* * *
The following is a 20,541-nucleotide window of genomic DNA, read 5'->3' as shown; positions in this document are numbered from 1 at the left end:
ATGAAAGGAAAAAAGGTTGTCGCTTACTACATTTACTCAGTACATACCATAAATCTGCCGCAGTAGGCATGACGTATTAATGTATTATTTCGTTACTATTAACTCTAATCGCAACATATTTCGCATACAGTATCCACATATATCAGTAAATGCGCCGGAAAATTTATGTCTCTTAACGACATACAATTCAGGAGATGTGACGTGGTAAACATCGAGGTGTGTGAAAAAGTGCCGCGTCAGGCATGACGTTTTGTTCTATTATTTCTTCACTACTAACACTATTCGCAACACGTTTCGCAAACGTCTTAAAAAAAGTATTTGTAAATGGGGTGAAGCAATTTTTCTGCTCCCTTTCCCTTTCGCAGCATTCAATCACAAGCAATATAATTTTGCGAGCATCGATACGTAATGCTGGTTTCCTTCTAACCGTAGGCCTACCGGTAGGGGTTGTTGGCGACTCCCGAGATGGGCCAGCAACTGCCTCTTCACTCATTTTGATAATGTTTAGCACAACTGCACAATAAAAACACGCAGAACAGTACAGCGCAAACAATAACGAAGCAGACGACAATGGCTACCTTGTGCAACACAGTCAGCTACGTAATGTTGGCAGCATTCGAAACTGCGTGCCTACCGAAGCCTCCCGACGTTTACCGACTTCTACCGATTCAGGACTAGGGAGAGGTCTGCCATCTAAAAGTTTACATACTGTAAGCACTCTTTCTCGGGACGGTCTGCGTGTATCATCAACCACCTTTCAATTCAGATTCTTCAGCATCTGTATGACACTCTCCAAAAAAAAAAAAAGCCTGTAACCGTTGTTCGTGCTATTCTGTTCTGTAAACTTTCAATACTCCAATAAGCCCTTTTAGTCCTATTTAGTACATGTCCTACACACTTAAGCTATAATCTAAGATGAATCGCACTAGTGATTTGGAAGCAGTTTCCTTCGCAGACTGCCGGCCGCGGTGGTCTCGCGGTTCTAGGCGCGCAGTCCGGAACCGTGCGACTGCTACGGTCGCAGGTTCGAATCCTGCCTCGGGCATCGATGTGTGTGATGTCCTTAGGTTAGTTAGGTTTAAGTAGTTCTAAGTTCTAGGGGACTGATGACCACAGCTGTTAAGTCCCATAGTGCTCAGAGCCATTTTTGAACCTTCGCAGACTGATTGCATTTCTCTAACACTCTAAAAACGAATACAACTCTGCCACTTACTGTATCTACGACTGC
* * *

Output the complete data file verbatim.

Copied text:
The following is a 20,541-nucleotide window of genomic DNA, read 5'->3' as shown; positions in this document are numbered from 1 at the left end:
ATGAAAGGAAAAAAGGTTGTCGCTTACTACATTTACTCAGTACATACCATAAATCTGCCGCAGTAGGCATGACGTATTAATGTATTATTTCGTTACTATTAACTCTAATCGCAACATATTTCGCATACAGTATCCACATATATCAGTAAATGCGCCGGAAAATTTATGTCTCTTAACGACATACAATTCAGGAGATGTGACGTGGTAAACATCGAGGTGTGTGAAAAAGTGCCGCGTCAGGCATGACGTTTTGTTCTATTATTTCTTCACTACTAACACTATTCGCAACACGTTTCGCAAACGTCTTAAAAAAAGTATTTGTAAATGGGGTGAAGCAATTTTTCTGCTCCCTTTCCCTTTCGCAGCATTCAATCACAAGCAATATAATTTTGCGAGCATCGATACGTAATGCTGGTTTCCTTCTAACCGTAGGCCTACCGGTAGGGGTTGTTGGCGACTCCCGAGATGGGCCAGCAACTGCCTCTTCACTCATTTTGATAATGTTTAGCACAACTGCACAATAAAAACACGCAGAACAGTACAGCGCAAACAATAACGAAGCAGACGACAATGGCTACCTTGTGCAACACAGTCAGCTACGTAATGTTGGCAGCATTCGAAACTGCGTGCCTACCGAAGCCTCCCGACGTTTACCGACTTCTACCGATTCAGGACTAGGGAGAGGTCTGCCATCTAAAAGTTTACATACTGTAAGCACTCTTTCTCGGGACGGTCTGCGTGTATCATCAACCACCTTTCAATTCAGATTCTTCAGCATCTGTATGACACTCTCCAAAAAAAAAAAAAGCCTGTAACCGTTGTTCGTGCTATTCTGTTCTGTAAACTTTCAATACTCCAATAAGCCCTTTTAGTCCTATTTAGTACATGTCCTACACACTTAAGCTATAATCTAAGATGAATCGCACTAGTGATTTGGAAGCAGTTTCCTTCGCAGACTGCCGGCCGCGGTGGTCTCGCGGTTCTAGGCGCGCAGTCCGGAACCGTGCGACTGCTACGGTCGCAGGTTCGAATCCTGCCTCGGGCATCGATGTGTGTGATGTCCTTAGGTTAGTTAGGTTTAAGTAGTTCTAAGTTCTAGGGGACTGATGACCACAGCTGTTAAGTCCCATAGTGCTCAGAGCCATTTTTGAACCTTCGCAGACTGATTGCATTTCTCTAACACTCTAAAAACGAATACAACTCTGCCACTTACTGTATCTACGACTGC